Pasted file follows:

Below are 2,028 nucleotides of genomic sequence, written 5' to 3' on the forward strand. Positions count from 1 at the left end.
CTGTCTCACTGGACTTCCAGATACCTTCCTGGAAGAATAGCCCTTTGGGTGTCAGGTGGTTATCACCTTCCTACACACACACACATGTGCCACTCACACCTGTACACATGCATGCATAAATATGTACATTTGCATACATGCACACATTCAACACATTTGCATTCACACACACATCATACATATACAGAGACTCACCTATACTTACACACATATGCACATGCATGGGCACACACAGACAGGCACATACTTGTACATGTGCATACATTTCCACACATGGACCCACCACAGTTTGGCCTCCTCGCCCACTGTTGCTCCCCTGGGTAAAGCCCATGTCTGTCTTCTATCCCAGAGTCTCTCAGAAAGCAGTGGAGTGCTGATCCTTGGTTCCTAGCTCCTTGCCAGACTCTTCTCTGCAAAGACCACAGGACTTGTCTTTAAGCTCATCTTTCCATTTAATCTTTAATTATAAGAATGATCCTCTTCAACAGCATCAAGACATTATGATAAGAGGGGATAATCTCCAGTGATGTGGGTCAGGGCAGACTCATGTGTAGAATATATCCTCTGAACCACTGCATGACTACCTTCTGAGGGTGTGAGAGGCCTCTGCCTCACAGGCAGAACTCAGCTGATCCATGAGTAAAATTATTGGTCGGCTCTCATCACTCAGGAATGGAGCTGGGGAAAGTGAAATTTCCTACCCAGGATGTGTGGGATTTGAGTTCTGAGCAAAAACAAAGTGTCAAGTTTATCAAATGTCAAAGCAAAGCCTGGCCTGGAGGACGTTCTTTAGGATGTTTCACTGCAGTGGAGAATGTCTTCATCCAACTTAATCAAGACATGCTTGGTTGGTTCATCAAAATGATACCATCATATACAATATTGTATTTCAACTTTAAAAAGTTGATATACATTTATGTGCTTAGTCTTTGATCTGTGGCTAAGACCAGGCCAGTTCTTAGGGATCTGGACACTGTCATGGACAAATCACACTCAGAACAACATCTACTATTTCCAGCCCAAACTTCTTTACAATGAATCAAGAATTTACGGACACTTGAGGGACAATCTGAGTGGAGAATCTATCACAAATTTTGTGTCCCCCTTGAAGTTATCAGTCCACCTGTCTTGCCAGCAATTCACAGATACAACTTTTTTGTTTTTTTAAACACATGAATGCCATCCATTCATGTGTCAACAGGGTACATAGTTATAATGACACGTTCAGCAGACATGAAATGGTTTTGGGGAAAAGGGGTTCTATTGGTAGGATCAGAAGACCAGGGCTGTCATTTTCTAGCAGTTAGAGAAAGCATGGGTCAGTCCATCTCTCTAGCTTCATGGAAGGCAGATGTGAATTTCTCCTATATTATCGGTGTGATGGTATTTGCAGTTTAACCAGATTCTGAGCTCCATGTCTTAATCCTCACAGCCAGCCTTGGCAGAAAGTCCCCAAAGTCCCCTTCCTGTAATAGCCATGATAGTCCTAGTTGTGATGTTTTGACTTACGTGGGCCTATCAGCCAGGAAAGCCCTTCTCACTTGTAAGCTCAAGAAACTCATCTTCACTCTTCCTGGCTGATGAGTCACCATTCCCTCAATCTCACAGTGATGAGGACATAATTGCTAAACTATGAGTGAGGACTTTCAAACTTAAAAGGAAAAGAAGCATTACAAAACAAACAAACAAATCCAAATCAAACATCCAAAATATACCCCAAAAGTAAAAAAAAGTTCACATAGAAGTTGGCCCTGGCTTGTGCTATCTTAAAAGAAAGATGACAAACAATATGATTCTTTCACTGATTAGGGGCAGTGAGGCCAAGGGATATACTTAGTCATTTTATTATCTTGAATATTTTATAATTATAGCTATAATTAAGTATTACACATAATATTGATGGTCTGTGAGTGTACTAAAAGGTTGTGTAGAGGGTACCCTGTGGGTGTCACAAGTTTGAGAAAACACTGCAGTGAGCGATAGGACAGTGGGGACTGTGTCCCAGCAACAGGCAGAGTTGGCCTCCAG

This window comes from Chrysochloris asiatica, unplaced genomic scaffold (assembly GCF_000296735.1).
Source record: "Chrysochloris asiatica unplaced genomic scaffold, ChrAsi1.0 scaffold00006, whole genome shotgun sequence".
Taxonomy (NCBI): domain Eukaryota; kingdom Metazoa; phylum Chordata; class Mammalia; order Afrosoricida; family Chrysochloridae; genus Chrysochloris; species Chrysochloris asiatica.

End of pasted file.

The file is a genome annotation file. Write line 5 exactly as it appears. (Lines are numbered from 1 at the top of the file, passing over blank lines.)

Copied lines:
Taxonomy (NCBI): domain Eukaryota; kingdom Metazoa; phylum Chordata; class Mammalia; order Afrosoricida; family Chrysochloridae; genus Chrysochloris; species Chrysochloris asiatica.